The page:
I have been troubled by the reluctance of my fellow liberals to acknowledge the progress made in Iraq in the last six months, a reluctance I am embarrassed to admit that I have shared.
Giving Gen. David Petraeus his due does not mean we have to start saying it was a great idea to invade Iraq. It remains the terrible idea it always was. And the occupation that followed has been until recently a continuing disaster, causing the death or maiming of far too many American soldiers and Iraqi civilians.
Still, the fact is that the situation in Iraq, though some violence persists, is much improved since the summer. Why do liberals not want to face this fact, let alone ponder its implications?
The problem is one that I have seen cripple our political life again and again and that seems to grow steadily worse. Liberals and conservatives are equally guilty. Neither side wants to face facts that don't fit its case.
Consider abortion. Too many pro-lifers and pro-choicers seem determined to ignore the other fellows' points as they cling to their own rigid positions. And abortion is just one example.
Conservatives refuse to face the fact that free markets need to be regulated to guard against chicanery and to protect the health and safety of consumers, workers and the public in general. Liberals are too prone to see government as the solution, which of course it can be, and not as part of the problem, a role in which it has also demonstrated impressive potential.
I have yet to find a conservative who acknowledges that our lowest unemployment rates since World War II have come in years when we had the highest income-tax rates, but it is a fact. And I have yet to hear a liberal express regret that it was not one of our own who had the courage and imagination to challenge Soviet leaders "to tear down this wall."
Conservative and liberal rigidity joined to create a tragic end to the war in Vietnam. Liberals became so antiwar that they could not admit that every South Vietnamese was not a closet Viet Cong; in fact, a significant number of them did not want to live under the communist North. The Nixon administration could not admit that South Vietnamese leaders were too inept to prevail. This meant that neither the administration nor its liberal critics planned for our exit. In our chaotic departure, we abandoned hundreds of thousands of South Vietnamese who could only escape across the South China Sea in boats so rickety that many did not survive. Many of those who could not flee languished for years in North Vietnamese prisons and "reeducation camps."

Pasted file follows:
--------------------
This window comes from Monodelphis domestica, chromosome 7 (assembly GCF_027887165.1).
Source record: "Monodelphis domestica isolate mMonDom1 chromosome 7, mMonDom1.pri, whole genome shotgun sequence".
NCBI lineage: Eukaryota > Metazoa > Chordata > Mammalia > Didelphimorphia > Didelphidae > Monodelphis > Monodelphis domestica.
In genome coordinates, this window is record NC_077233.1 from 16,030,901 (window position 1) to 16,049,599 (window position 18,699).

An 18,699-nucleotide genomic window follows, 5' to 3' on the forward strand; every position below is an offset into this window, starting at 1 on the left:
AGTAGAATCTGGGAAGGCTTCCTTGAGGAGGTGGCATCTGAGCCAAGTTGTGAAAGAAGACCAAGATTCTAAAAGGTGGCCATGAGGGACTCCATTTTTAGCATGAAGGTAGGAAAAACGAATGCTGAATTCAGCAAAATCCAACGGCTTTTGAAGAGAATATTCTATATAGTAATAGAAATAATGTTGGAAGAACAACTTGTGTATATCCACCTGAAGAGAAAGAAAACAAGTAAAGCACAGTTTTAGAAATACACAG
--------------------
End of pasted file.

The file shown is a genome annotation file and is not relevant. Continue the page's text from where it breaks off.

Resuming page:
This sad story should inspire us to face similar facts in Iraq. General Petraeus has proved that many Iraqis will respond to the kind of empathetic approach with which he has replaced the previous strategy of banging down doors and shooting first. At the same time, we have seen Iraq's politicians remain unwilling to get their act together. I agree with other war critics who believe these politicians will be motivated to reconcile their differences only when they know we are going to leave on a date certain and they will no longer be able to dither endlessly under our protection in the Green Zone.
Nonetheless General Petraeus's success provides important lessons. By talking to enemies like the Sunni tribal leaders and by taking his troops out of isolated bases and putting them into Baghdad neighborhoods where they could learn to understand the people and the people could see them as human beings, he has taught us how to deal effectively with insurgencies. And liberals should be the first to point out to George W. Bush that talking to our enemies is a good idea.
Finally, the Iraqis who have responded to General Petraeus remind us of our obligation to all Iraqis who have helped us. Even believing as firmly as I do that we must leave, I recognize our duty to try to do so in a way that poses the least danger to our friends. Above all, we should never repeat the shame of Vietnam. We should make plans now so that if the worst happens we can extricate the Iraqis who have stuck their necks out for us.